God: 1, Guns: 0

Categories: Religion

Today Rochelle Olson wrote an article for the Strib covering a decision by the state Court of Appeals that will allow churches to ban guns on their premises (something, unless I'm mistaken, they could already do). But the article goes on to say:

A three-judge ruling written by Judge David Minge also said the churches aren't required to post signs banning handguns as many other places do. The court also said the churches can ban guns in their parking lots.

The article doesn't get into legal specifics much, other than saying the Court claimed that letting churches out of the requirements didn't constitute a breach of State/Church separation, something I'm in complete agreement with, since it didn't favor any one religion over another.

But I'm interested by legal specifics (they're especially fun if you have no formal training in law, like me) and am a mild 2nd-Amendment supporter, so I thought I'd dig into the 32-page decision.

First, a review: The Minnesota Citizens' Personal Protection Act requires private establishments to provide one of two notifications to peeps coming into their property, if they don't want MCPPA-permitted pistol-carriers to carry inside.

1. A sign, made to a very specific set of legislated requirements and featuring a very specific, legislated message, the gist of which is, "Don't carry your pistol in here." The signs must be at every entrance to the establishment.

or

2. An agent of the establishment needs to personally inform each MCPPA-permitted pistol-carrier entering the building/parking lot, etc. that the establishment bans guns.

Even after these requirements are satisfied, a permit-holder can still carry onto the property without committing a crime. Only after they have been identified as a pistol-carrier and asked to leave the property by an "agent of the establishment," and then refuse to leave the property, can they be charged (at first offense, a $25 fine).

The decision exempts churches from 1 and 2. But they still have to order an offender off their property before a misdemeanor can be applied. But why and how did they get out of 1 and 2? From the decision:

"Minnesota courts employ a heightened "compelling state interest balancing test" when determining whether a challenged law infringes on or interferes with religious practices."

This test is supposed to determine whether a law (in this case, the MCPPA) is interfering with religious practices, because Minnesota's Constitution values freedom of religion at an even higher level than does the US Constitution.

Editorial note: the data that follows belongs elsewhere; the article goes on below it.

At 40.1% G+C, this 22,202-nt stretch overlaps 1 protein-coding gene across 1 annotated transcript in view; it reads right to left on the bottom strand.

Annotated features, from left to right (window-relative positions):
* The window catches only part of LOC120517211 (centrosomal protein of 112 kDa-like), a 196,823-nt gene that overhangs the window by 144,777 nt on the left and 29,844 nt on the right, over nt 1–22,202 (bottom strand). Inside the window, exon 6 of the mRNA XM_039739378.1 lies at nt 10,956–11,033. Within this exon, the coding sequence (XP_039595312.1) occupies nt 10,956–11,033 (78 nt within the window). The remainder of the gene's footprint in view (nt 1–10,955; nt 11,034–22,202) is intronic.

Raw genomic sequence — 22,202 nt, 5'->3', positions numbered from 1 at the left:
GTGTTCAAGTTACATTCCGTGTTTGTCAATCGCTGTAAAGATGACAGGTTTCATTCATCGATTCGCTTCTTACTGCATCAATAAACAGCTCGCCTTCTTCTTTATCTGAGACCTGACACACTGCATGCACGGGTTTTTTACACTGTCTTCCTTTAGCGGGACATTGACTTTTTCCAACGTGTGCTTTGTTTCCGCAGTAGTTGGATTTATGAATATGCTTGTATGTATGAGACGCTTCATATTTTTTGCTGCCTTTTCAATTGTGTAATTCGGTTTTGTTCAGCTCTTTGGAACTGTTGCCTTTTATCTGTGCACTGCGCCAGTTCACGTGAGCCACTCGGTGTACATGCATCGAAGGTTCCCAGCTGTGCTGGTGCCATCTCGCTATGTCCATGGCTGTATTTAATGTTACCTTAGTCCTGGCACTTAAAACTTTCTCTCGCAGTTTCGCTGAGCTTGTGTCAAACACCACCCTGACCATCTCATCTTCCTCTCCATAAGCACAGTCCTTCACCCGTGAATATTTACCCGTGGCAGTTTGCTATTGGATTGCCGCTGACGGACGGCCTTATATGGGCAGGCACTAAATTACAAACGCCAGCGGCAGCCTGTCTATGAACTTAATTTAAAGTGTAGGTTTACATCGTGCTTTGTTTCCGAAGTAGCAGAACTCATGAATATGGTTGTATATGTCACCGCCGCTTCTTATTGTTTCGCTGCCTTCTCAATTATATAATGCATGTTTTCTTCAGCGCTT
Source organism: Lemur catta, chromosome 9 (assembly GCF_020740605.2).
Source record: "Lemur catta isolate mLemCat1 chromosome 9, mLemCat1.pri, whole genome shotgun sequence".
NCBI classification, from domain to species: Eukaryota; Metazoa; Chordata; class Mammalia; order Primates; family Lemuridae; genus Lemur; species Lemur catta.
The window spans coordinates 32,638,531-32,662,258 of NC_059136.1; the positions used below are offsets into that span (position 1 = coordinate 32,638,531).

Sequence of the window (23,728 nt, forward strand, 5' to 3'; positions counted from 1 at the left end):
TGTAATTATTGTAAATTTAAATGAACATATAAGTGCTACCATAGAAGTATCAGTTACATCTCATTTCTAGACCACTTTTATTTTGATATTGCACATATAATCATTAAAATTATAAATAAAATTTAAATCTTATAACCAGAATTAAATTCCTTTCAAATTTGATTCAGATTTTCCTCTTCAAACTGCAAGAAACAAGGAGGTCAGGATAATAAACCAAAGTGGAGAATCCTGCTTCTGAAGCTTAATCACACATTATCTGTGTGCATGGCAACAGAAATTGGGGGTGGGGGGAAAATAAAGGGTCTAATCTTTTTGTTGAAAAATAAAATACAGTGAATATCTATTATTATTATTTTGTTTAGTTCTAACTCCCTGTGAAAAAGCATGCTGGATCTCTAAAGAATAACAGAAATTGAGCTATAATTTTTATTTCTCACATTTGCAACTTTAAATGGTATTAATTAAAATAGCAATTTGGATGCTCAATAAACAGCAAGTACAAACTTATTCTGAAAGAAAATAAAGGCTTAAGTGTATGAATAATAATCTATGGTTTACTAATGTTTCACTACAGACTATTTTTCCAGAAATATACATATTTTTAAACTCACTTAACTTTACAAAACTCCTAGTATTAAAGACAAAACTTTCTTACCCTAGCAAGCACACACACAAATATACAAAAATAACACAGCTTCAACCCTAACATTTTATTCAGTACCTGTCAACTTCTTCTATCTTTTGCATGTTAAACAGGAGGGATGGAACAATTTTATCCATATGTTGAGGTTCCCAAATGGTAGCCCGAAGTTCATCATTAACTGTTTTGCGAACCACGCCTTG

The test involves four "prongs," or questions that must be answered. Three of these are fairly boring and uncontested, so let's skip to the interesting one:

2. Is there an undue burden on the exercise of religion?

The churches argue that there is, because (and I'm paraphrasing here):

1. Having people carry pistols on their property violates their religious principles of peacefulness.
2. Putting up state-sponsored signage or informing each of their visitors of their gun ban violates their religious principles of being welcoming to all.

The contrarian in me wants to point out that if they were really dedicated to being welcoming, they'd welcome folks who pack. And that putting up signage doesn't really make people feel any less welcome. Unless they're carrying a pistol. In which case they're not welcome. See the circle of illogic?

But I guess I can shrug at this one: I really don't have a problem with people not being able to carry their pistols into churches; the MCPPA already specifically bans guns in schools and courthouses. And since the principle at work was one specific to religious practice, it can't snowball into keeping pistol-carriers out of every private business.

Besides, the dedicated conceal-carrier can still pack in a church without breaking the law, as long as you're willing to skedaddle once the pastor spots your ankle holster.


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